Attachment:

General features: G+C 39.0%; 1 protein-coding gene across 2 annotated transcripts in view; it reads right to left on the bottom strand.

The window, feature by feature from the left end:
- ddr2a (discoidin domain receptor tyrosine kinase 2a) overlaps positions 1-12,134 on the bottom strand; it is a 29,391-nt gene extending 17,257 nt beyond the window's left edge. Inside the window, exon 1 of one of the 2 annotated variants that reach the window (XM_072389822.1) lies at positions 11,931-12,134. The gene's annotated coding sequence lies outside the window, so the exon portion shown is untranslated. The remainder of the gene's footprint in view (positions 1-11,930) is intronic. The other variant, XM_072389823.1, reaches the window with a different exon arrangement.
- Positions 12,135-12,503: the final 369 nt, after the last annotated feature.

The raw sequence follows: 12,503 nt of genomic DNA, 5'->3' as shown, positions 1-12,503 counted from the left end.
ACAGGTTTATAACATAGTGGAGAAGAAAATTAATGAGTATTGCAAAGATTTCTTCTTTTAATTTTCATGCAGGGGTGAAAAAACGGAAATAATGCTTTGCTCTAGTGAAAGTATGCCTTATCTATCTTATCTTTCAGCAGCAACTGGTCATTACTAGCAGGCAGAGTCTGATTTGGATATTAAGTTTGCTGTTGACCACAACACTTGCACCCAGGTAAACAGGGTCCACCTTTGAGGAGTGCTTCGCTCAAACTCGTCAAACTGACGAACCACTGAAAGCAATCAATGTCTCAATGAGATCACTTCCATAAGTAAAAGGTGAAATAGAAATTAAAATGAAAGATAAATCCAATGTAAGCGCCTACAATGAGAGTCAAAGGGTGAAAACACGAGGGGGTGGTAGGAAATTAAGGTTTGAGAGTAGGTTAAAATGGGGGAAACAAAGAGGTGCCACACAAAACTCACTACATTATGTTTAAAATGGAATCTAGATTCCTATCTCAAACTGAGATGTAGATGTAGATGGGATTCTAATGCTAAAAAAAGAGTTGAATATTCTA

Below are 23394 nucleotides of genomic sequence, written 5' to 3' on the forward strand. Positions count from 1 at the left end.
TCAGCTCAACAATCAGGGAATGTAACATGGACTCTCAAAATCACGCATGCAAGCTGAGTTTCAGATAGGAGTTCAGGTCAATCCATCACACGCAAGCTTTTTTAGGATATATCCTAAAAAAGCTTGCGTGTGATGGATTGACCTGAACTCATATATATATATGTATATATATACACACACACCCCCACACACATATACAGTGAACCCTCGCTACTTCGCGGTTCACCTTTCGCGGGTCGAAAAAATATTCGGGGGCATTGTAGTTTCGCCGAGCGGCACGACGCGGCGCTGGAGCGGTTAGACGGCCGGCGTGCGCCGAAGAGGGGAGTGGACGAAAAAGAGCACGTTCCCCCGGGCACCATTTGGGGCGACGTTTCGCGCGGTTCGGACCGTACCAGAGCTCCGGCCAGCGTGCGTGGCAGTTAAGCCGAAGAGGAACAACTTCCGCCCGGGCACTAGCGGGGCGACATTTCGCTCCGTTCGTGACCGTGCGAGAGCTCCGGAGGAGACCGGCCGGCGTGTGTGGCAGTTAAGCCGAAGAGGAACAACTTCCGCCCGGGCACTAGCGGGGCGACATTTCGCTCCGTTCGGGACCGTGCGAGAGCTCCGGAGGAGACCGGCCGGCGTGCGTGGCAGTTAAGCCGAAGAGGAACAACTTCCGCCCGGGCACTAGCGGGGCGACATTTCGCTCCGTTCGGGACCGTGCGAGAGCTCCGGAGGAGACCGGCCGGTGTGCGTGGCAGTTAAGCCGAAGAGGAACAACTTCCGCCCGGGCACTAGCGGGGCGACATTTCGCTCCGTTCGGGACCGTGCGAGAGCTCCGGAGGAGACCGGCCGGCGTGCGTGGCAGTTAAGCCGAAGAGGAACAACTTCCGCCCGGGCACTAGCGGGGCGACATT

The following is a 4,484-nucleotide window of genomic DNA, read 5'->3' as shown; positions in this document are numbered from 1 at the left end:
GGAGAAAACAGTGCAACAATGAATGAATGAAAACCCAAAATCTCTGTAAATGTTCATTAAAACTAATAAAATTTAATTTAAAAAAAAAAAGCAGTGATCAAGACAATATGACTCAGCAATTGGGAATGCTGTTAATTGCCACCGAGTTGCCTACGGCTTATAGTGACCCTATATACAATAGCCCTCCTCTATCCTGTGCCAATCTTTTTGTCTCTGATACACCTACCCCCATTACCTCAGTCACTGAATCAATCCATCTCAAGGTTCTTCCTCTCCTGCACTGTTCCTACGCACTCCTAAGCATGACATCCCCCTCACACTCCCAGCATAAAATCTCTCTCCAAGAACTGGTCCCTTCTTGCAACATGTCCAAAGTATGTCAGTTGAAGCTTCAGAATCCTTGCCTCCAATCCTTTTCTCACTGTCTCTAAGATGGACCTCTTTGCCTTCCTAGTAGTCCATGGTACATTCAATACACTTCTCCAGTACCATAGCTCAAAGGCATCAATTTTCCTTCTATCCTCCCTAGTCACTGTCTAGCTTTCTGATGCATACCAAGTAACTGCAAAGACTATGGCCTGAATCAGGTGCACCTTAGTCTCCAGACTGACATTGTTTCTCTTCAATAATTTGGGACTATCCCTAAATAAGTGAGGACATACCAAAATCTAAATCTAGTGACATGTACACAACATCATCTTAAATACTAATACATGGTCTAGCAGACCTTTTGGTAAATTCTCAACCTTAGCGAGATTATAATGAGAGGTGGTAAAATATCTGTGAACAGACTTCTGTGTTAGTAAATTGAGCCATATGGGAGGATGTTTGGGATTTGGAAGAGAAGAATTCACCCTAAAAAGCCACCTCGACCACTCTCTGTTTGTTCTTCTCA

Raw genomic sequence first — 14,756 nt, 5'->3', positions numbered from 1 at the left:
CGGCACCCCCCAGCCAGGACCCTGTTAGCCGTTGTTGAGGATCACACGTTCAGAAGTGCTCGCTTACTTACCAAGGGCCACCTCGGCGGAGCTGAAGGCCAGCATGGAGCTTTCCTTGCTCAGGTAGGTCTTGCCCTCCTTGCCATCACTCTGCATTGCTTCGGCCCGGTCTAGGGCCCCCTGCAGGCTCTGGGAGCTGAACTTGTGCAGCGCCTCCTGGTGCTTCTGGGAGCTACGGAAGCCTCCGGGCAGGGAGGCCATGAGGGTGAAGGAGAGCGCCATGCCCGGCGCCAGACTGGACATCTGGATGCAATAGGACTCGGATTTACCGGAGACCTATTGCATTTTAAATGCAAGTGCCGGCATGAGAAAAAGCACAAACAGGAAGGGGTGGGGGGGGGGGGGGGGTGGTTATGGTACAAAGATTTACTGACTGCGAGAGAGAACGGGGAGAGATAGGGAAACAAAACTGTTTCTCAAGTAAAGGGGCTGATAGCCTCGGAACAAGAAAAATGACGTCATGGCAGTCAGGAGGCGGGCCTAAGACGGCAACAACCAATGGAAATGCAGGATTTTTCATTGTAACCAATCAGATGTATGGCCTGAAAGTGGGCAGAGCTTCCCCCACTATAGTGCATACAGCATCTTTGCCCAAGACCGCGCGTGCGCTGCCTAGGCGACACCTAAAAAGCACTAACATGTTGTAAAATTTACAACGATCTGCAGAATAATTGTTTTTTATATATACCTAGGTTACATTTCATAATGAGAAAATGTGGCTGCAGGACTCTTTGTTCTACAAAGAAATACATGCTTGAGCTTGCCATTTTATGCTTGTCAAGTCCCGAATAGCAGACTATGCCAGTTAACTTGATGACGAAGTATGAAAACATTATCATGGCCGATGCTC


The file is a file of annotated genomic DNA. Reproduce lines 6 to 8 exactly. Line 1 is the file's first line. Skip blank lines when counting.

ACAGGTTTATAACATAGTGGAGAAGAAAATTAATGAGTATTGCAAAGATTTCTTCTTTTAATTTTCATGCAGGGGTGAAAAAACGGAAATAATGCTTTGCTCTAGTGAAAGTATGCCTTATCTATCTTATCTTTCAGCAGCAACTGGTCATTACTAGCAGGCAGAGTCTGATTTGGATATTAAGTTTGCTGTTGACCACAACACTTGCACCCAGGTAAACAGGGTCCACCTTTGAGGAGTGCTTCGCTCAAACTCGTCAAACTGACGAACCACTGAAAGCAATCAATGTCTCAATGAGATCACTTCCATAAGTAAAAGGTGAAATAGAAATTAAAATGAAAGATAAATCCAATGTAAGCGCCTACAATGAGAGTCAAAGGGTGAAAACACGAGGGGGTGGTAGGAAATTAAGGTTTGAGAGTAGGTTAAAATGGGGGAAACAAAGAGGTGCCACACAAAACTCACTACATTATGTTTAAAATGGAATCTAGATTCCTATCTCAAACTGAGATGTAGATGTAGATGGGATTCTAATGCTAAAAAAAGAGTTGAATATTCTA

Below are 23394 nucleotides of genomic sequence, written 5' to 3' on the forward strand. Positions count from 1 at the left end.
TCAGCTCAACAATCAGGGAATGTAACATGGACTCTCAAAATCACGCATGCAAGCTGAGTTTCAGATAGGAGTTCAGGTCAATCCATCACACGCAAGCTTTTTTAGGATATATCCTAAAAAAGCTTGCGTGTGATGGATTGACCTGAACTCATATATATATATGTATATATATACACACACACCCCCACACACATATACAGTGAACCCTCGCTACTTCGCGGTTCACCTTTCGCGGGTCGAAAAAATATTCGGGGGCATTGTAGTTTCGCCGAGCGGCACGACGCGGCGCTGGAGCGGTTAGACGGCCGGCGTGCGCCGAAGAGGGGAGTGGACGAAAAAGAGCACGTTCCCCCGGGCACCATTTGGGGCGACGTTTCGCGCGGTTCGGACCGTACCAGAGCTCCGGCCAGCGTGCGTGGCAGTTAAGCCGAAGAGGAACAACTTCCGCCCGGGCACTAGCGGGGCGACATTTCGCTCCGTTCGTGACCGTGCGAGAGCTCCGGAGGAGACCGGCCGGCGTGTGTGGCAGTTAAGCCGAAGAGGAACAACTTCCGCCCGGGCACTAGCGGGGCGACATTTCGCTCCGTTCGGGACCGTGCGAGAGCTCCGGAGGAGACCGGCCGGCGTGCGTGGCAGTTAAGCCGAAGAGGAACAACTTCCGCCCGGGCACTAGCGGGGCGACATTTCGCTCCGTTCGGGACCGTGCGAGAGCTCCGGAGGAGACCGGCCGGTGTGCGTGGCAGTTAAGCCGAAGAGGAACAACTTCCGCCCGGGCACTAGCGGGGCGACATTTCGCTCCGTTCGGGACCGTGCGAGAGCTCCGGAGGAGACCGGCCGGCGTGCGTGGCAGTTAAGCCGAAGAGGAACAACTTCCGCCCGGGCACTAGCGGGGCGACATT